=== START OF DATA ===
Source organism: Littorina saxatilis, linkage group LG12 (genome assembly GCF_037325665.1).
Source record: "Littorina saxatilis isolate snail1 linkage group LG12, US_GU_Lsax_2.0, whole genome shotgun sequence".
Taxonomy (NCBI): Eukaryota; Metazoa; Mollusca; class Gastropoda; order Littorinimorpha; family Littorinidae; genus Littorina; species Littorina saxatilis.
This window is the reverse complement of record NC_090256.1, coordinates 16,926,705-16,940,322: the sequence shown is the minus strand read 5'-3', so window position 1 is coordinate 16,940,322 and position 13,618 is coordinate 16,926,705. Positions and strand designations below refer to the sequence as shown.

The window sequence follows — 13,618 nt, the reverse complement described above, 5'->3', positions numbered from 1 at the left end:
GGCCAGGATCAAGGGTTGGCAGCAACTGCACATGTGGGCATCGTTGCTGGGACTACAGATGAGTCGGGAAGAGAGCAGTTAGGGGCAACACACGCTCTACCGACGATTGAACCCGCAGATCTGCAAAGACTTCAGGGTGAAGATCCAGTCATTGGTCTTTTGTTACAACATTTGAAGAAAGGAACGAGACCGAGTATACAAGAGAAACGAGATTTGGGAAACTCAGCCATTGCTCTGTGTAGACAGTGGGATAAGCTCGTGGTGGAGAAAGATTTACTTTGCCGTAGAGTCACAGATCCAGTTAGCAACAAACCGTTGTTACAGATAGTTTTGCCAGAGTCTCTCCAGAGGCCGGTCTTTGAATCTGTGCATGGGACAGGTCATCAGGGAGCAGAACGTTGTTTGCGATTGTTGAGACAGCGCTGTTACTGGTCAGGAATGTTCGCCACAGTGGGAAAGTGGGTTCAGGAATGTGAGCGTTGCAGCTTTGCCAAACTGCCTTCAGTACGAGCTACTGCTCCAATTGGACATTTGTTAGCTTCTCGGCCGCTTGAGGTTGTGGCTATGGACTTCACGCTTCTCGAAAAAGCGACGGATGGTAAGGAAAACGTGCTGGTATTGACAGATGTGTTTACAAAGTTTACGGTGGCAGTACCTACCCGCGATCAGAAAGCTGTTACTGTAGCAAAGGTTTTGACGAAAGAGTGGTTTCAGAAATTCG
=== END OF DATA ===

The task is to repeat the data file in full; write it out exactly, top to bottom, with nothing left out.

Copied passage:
Source organism: Littorina saxatilis, linkage group LG12 (genome assembly GCF_037325665.1).
Source record: "Littorina saxatilis isolate snail1 linkage group LG12, US_GU_Lsax_2.0, whole genome shotgun sequence".
Taxonomy (NCBI): Eukaryota; Metazoa; Mollusca; class Gastropoda; order Littorinimorpha; family Littorinidae; genus Littorina; species Littorina saxatilis.
This window is the reverse complement of record NC_090256.1, coordinates 16,926,705-16,940,322: the sequence shown is the minus strand read 5'-3', so window position 1 is coordinate 16,940,322 and position 13,618 is coordinate 16,926,705. Positions and strand designations below refer to the sequence as shown.

The window sequence follows — 13,618 nt, the reverse complement described above, 5'->3', positions numbered from 1 at the left end:
GGCCAGGATCAAGGGTTGGCAGCAACTGCACATGTGGGCATCGTTGCTGGGACTACAGATGAGTCGGGAAGAGAGCAGTTAGGGGCAACACACGCTCTACCGACGATTGAACCCGCAGATCTGCAAAGACTTCAGGGTGAAGATCCAGTCATTGGTCTTTTGTTACAACATTTGAAGAAAGGAACGAGACCGAGTATACAAGAGAAACGAGATTTGGGAAACTCAGCCATTGCTCTGTGTAGACAGTGGGATAAGCTCGTGGTGGAGAAAGATTTACTTTGCCGTAGAGTCACAGATCCAGTTAGCAACAAACCGTTGTTACAGATAGTTTTGCCAGAGTCTCTCCAGAGGCCGGTCTTTGAATCTGTGCATGGGACAGGTCATCAGGGAGCAGAACGTTGTTTGCGATTGTTGAGACAGCGCTGTTACTGGTCAGGAATGTTCGCCACAGTGGGAAAGTGGGTTCAGGAATGTGAGCGTTGCAGCTTTGCCAAACTGCCTTCAGTACGAGCTACTGCTCCAATTGGACATTTGTTAGCTTCTCGGCCGCTTGAGGTTGTGGCTATGGACTTCACGCTTCTCGAAAAAGCGACGGATGGTAAGGAAAACGTGCTGGTATTGACAGATGTGTTTACAAAGTTTACGGTGGCAGTACCTACCCGCGATCAGAAAGCTGTTACTGTAGCAAAGGTTTTGACGAAAGAGTGGTTTCAGAAATTCG